Elizabeth Arnold  (1958-2024)

Friends of Writers mourns the passing on February 24 of poet Elizabeth Arnold after a long illness. A 1996 poetry graduate of the MFA Program for Writers, she returned to the Warren Wilson campus as a Joan Beebe Teaching Fellow in 1998-99 and served on the MFA program’s faculty from 2004-2007.  She received her PhD from the University of Chicago, and taught in the University of Maryland’s MFA program from 2001 until her recent retirement. 

Elizabeth published six books of poetry: Wave House (2023), Skeleton Coast (2017), Effacement (2014), Life (2010), and Civilization (2006), all from Flood Editions, and The Reef (1999) from the University of Chicago Press. Her numerous awards included the Amy Lowell Traveling Scholarship, a Whiting Award, and a fellowship from Radcliffe Institute.  

MFA Program for Writers founder Ellen Bryant Voigt, who supervised Elizabeth in her final semester, writes:

Liz was not only blazingly intelligent—she was seriously learned. It was her graduate class at a WWCMFA residency, in which she gave a close reading of a few of Pound’s Cantos, that helped me begin to understand that epic work.  Meanwhile, her scholarship on the early Moderns uncovered a powerful formal approach to highly charged personal material; I saw this happen in her Thesis Manuscript, which became The Reef, her first book. For Liz, illness was an old familiar, as was solitude.

Michael Collier, who met Elizabeth as an MFA student and later taught with her for more than two decades at the University of Maryland, writes:

Liz’s life and work embodied the passion that Berryman believed was “the great presence/ that permitted everything and transmuted it in poetry.” And those transmutations she conjured out of iconoclastic influences (Bunting, Niedecker, Loy, Oppen) contained the “movement and invention” that Berryman also praised. Two decades ago, when the English Department at Maryland moved offices, Liz never unpacked her books. A self-described wanderer, one summer she planned to drive to Alaska with her three dogs, all of them (and her) sleeping in a roof-top car tent. She had a lovely, whirl-windish and exasperating energy that made you wonder bemusedly if she was actually listening to you. The way she listened to her students was through their poems and from her they learned how they might make their own music.

One of those students, Rose McLarney (poetry, 2010), was supervised by Elizabeth in her first semester in the MFA Program for Writers.  She offers the following:

Elizabeth Arnold was my first advisor in the Warren Wilson MFA Program, and a major influence. That first reading list she put together for me was essential in developing my understanding of contemporary poetry and she both reassured me and prompted me to expand my thinking in the right, perceptive measures. At the end of the semester of our work together, she likened my poetry to a boater fixing her eyes on a point ahead of the rapids they were steering through. Now, after more rough waters, I hope that Liz knows, in addition to whatever destination she has now reached, there is her guidance, which remains on this earth as points some of us still use to find the way.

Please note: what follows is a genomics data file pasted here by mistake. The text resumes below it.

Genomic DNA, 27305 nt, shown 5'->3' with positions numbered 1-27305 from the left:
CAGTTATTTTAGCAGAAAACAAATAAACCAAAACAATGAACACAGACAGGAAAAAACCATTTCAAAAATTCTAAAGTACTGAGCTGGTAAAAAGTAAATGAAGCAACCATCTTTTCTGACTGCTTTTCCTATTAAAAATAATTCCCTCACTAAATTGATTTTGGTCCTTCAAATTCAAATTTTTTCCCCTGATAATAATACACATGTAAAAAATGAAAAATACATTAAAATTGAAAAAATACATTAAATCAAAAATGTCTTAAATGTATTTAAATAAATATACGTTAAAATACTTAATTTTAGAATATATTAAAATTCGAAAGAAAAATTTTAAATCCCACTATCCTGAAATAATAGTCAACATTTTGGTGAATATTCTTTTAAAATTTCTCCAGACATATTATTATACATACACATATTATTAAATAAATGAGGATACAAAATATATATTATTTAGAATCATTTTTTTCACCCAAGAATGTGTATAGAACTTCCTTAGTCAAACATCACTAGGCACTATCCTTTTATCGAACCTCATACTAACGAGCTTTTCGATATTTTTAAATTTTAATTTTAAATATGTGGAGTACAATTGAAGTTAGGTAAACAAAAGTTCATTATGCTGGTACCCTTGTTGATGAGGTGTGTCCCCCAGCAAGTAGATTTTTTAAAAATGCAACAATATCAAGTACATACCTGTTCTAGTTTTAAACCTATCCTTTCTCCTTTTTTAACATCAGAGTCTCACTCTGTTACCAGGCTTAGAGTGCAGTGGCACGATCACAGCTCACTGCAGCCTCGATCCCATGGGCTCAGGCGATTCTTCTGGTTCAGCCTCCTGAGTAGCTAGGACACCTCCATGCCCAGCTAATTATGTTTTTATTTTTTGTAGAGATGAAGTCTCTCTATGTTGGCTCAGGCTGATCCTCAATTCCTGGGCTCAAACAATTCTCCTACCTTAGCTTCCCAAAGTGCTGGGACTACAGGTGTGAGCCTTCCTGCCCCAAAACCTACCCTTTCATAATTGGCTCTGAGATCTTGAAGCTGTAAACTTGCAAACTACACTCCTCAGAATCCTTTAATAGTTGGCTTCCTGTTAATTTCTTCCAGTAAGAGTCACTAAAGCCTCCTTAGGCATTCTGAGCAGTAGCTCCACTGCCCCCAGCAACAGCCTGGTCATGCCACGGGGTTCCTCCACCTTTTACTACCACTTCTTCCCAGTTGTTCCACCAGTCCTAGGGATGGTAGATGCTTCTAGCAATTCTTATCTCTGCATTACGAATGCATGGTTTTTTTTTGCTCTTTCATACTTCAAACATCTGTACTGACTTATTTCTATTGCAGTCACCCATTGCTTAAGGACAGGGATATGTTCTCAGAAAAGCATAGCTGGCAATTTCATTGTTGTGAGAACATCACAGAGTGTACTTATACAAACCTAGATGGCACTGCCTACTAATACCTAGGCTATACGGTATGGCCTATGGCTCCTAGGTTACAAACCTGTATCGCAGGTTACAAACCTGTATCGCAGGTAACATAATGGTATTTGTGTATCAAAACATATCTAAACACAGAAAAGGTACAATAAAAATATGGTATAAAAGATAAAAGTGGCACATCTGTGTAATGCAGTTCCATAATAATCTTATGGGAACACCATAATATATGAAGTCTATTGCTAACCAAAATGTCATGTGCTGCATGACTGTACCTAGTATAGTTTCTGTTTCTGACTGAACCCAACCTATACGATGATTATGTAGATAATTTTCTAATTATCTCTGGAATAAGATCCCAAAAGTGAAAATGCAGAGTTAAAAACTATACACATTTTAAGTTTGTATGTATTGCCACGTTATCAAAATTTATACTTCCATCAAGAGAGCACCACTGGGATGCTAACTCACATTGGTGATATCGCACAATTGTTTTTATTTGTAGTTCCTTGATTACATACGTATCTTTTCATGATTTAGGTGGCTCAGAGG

Scott Challener (poetry, 2008) worked with Elizabeth in his final semester and wrote of the “affirming, intensive, and incredibly generous” nature of her teaching.  Those qualities are echoed in Reginald Gibbons’ comments about Elizabeth’s poetry. Reg supervised Elizabeth’s essay semester in 1995; 28 years later she thanked him (as well as Michael Collier) in Wave House’s acknowledgements for crucial advice in her translation of  “The Wanderer,” which first appeared in TriQuarterly in 2022.  Reg writes:

Elizabeth Arnold’s profound attentiveness to feeling and to the language of feeling and of perception, to words used both precisely and surprisingly, and to particular scenes and locales and history, made her one of those poets whose sense of poetry itself extends through centuries while remaining—in her words’ worth—brilliantly interesting and surprising and contemporary. A poet with unique voice and courageous perseverance, she is someone whom I deeply miss as a poet and person, and whom I admired and will always admire entirely.

We have asked Liza Hudock, a January 2024 graduate of the MFA Program for Writers, to select a poem from Wave House to conclude this remembrance. Liza’s first collection of poetry, Reveille, will be published by Elizabeth’s longtime press, Flood Editions, in 2025, and we’re proud to honor the vibrant connection between these two poets who share an alma mater and a publisher. Liza has chosen “Like Looking through Good Glass,” she says, “for the hope and the humor”:

Like Looking Through Good Glass 

at birds I dismissed
so easily before as common, 

or listening to Chopin through these new 

ridiculously expensive speakers, 

makes planets swim. 

Beethoven composed stone deaf. 

I need to learn how as I age, 

my senses 

a little bit blunted now I’m thinking, 

Horowitz looking eighty on YouTube, 

weirdly like James, 

as he plays the subtlest shifts in volume 

of Schubert’s Impromptu no. 3 

for precisely 6 minutes, 44 seconds on my iPhone. 

Reprinted with permission of Flood Editions